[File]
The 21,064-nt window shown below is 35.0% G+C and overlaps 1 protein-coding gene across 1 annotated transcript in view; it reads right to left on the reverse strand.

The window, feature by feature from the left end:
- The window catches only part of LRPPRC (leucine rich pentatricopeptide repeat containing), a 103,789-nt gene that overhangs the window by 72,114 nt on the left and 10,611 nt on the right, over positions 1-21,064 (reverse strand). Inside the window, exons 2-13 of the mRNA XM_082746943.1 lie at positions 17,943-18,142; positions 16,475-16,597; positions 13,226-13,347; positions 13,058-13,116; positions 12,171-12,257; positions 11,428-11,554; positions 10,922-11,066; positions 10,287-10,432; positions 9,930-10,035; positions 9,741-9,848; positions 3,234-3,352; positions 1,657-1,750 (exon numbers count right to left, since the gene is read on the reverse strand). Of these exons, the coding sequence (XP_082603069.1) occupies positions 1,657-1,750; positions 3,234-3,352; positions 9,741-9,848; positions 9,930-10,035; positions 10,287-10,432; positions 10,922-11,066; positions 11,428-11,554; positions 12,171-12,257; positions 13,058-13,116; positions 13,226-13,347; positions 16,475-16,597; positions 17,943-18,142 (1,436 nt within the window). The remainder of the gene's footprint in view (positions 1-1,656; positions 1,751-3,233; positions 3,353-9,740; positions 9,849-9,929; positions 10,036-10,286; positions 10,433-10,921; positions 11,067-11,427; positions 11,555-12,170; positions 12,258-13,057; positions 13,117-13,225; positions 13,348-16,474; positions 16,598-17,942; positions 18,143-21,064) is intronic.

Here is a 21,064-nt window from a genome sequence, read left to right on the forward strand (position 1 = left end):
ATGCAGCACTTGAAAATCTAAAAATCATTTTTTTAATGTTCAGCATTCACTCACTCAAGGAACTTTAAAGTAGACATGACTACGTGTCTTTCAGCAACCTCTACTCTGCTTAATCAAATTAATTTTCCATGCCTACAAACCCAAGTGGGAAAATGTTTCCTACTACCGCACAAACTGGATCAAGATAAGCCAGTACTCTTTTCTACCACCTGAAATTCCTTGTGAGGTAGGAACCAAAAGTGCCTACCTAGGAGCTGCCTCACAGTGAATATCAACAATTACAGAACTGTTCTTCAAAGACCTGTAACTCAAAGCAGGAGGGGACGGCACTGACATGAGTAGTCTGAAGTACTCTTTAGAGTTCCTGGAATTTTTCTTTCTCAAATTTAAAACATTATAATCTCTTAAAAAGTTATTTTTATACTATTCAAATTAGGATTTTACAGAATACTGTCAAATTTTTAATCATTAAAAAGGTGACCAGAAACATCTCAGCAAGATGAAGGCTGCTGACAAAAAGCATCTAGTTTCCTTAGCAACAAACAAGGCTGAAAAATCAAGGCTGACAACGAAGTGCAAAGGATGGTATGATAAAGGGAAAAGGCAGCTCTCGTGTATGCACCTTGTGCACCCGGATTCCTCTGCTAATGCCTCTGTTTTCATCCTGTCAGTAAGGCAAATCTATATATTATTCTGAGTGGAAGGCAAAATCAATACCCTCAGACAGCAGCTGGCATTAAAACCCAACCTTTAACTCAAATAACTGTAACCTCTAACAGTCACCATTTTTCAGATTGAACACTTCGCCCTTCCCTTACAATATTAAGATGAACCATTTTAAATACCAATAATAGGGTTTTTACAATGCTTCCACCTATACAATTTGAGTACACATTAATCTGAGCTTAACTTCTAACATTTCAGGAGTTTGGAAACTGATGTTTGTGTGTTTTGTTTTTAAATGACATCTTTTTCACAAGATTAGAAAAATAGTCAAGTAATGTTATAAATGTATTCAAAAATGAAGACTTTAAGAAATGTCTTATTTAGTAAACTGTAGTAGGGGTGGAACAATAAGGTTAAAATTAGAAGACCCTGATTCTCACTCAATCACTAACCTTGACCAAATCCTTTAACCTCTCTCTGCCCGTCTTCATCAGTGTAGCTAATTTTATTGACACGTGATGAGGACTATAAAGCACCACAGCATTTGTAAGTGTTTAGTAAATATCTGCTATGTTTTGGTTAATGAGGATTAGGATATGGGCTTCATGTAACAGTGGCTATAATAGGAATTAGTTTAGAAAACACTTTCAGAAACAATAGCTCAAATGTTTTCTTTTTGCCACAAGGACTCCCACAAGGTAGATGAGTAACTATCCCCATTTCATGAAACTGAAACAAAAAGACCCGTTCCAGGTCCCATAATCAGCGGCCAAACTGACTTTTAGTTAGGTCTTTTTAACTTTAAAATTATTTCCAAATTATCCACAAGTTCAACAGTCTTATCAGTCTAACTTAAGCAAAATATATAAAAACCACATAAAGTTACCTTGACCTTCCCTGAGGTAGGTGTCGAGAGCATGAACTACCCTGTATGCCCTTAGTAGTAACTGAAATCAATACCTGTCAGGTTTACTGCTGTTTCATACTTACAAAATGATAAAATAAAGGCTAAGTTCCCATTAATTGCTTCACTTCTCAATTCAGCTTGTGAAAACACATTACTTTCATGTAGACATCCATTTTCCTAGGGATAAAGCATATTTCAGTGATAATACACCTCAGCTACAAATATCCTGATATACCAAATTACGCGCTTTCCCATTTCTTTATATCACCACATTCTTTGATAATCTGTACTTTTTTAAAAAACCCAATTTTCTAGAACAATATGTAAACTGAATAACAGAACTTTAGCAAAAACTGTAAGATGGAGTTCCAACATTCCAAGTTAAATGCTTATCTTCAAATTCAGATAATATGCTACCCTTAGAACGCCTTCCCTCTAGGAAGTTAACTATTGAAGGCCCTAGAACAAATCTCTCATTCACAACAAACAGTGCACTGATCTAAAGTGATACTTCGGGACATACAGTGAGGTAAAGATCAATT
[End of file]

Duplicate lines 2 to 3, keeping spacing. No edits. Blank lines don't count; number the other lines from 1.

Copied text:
The window, feature by feature from the left end:
- The window catches only part of LRPPRC (leucine rich pentatricopeptide repeat containing), a 103,789-nt gene that overhangs the window by 72,114 nt on the left and 10,611 nt on the right, over positions 1-21,064 (reverse strand). Inside the window, exons 2-13 of the mRNA XM_082746943.1 lie at positions 17,943-18,142; positions 16,475-16,597; positions 13,226-13,347; positions 13,058-13,116; positions 12,171-12,257; positions 11,428-11,554; positions 10,922-11,066; positions 10,287-10,432; positions 9,930-10,035; positions 9,741-9,848; positions 3,234-3,352; positions 1,657-1,750 (exon numbers count right to left, since the gene is read on the reverse strand). Of these exons, the coding sequence (XP_082603069.1) occupies positions 1,657-1,750; positions 3,234-3,352; positions 9,741-9,848; positions 9,930-10,035; positions 10,287-10,432; positions 10,922-11,066; positions 11,428-11,554; positions 12,171-12,257; positions 13,058-13,116; positions 13,226-13,347; positions 16,475-16,597; positions 17,943-18,142 (1,436 nt within the window). The remainder of the gene's footprint in view (positions 1-1,656; positions 1,751-3,233; positions 3,353-9,740; positions 9,849-9,929; positions 10,036-10,286; positions 10,433-10,921; positions 11,067-11,427; positions 11,555-12,170; positions 12,258-13,057; positions 13,117-13,225; positions 13,348-16,474; positions 16,598-17,942; positions 18,143-21,064) is intronic.